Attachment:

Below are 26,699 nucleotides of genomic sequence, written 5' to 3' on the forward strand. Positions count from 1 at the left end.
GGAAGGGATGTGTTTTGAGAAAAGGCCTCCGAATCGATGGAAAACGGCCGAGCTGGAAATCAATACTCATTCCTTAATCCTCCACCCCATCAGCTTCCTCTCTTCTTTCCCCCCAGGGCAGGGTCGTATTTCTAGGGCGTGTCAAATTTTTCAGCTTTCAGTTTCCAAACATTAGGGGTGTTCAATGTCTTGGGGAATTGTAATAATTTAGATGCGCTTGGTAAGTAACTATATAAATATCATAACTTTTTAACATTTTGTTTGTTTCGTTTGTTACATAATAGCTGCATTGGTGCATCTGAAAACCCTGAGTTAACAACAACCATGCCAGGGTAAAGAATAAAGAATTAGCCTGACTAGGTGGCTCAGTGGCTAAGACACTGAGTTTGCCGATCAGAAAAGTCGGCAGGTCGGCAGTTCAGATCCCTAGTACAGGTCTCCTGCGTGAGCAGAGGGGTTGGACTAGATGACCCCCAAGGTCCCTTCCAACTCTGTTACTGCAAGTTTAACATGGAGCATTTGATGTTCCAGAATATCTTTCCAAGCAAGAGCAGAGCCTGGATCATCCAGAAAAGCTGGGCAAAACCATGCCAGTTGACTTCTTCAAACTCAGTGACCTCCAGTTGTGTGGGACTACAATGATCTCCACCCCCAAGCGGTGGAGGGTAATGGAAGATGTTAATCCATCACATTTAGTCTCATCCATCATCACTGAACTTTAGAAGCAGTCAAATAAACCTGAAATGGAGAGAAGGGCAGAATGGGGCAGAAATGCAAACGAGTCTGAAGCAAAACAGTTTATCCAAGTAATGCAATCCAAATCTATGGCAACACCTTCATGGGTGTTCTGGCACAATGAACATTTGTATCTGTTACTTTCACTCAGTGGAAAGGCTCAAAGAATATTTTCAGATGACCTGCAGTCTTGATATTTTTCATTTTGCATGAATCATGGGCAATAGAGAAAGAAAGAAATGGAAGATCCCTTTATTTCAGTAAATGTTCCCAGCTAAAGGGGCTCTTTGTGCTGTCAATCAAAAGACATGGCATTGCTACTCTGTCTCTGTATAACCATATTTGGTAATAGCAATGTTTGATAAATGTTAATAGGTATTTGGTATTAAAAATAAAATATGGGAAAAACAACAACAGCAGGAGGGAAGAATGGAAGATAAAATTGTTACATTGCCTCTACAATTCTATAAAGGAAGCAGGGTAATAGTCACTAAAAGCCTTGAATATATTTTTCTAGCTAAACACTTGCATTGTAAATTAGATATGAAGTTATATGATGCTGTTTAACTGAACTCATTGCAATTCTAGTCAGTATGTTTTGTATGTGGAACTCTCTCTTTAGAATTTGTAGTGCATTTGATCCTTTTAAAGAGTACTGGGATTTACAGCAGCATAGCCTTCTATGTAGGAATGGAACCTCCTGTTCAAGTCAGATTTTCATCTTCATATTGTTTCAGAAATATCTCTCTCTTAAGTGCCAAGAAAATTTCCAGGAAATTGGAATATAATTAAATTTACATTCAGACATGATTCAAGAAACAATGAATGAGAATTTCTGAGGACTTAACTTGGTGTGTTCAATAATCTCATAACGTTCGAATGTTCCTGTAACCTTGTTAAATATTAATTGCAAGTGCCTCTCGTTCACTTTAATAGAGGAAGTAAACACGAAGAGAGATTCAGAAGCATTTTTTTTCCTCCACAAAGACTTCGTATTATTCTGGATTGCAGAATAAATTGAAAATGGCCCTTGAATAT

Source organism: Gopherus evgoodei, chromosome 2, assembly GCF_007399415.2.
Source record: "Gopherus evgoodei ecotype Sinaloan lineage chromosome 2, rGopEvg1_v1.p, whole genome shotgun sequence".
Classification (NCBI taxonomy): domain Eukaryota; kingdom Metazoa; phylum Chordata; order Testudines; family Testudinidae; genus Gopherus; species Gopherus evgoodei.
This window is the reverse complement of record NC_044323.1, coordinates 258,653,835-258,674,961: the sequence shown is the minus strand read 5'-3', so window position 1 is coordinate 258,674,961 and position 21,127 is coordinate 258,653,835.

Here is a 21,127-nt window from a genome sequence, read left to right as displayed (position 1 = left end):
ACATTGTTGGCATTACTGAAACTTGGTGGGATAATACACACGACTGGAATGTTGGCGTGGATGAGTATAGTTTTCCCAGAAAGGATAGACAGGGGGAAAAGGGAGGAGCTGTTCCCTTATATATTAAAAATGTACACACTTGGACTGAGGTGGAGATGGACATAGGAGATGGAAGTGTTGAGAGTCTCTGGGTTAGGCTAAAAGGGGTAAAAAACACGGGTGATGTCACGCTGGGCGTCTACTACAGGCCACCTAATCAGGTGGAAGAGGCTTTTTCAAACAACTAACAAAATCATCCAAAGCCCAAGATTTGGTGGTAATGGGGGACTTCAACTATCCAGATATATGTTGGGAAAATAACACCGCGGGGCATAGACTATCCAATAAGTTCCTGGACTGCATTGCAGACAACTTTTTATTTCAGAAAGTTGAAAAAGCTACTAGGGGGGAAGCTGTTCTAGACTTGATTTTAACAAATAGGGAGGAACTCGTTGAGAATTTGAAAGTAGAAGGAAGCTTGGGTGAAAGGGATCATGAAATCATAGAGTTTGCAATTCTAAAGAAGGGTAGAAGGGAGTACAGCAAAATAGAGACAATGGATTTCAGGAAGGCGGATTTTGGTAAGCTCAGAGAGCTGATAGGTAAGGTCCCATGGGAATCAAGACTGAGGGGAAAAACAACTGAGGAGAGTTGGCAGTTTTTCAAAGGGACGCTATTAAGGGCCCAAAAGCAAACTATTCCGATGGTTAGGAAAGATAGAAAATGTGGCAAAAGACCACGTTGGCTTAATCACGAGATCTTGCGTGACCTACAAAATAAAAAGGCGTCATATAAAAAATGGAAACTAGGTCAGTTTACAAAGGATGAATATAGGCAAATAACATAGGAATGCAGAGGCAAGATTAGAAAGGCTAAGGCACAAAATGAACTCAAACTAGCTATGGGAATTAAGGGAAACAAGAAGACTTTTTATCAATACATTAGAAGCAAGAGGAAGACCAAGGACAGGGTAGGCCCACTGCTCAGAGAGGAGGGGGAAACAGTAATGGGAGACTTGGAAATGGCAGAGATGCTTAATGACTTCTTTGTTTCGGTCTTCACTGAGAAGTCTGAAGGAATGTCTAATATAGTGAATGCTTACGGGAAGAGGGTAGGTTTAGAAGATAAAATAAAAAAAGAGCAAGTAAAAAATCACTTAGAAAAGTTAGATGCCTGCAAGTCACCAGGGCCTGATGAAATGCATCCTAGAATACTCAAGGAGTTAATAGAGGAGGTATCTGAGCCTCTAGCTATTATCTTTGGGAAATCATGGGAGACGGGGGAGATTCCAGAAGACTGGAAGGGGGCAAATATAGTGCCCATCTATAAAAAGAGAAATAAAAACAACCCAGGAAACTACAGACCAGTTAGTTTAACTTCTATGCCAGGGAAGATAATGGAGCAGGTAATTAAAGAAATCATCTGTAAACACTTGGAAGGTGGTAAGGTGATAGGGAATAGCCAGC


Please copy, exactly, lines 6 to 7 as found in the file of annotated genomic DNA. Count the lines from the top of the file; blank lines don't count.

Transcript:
This window is the reverse complement of record NC_044323.1, coordinates 258,653,835-258,674,961: the sequence shown is the minus strand read 5'-3', so window position 1 is coordinate 258,674,961 and position 21,127 is coordinate 258,653,835.

Here is a 21,127-nt window from a genome sequence, read left to right as displayed (position 1 = left end):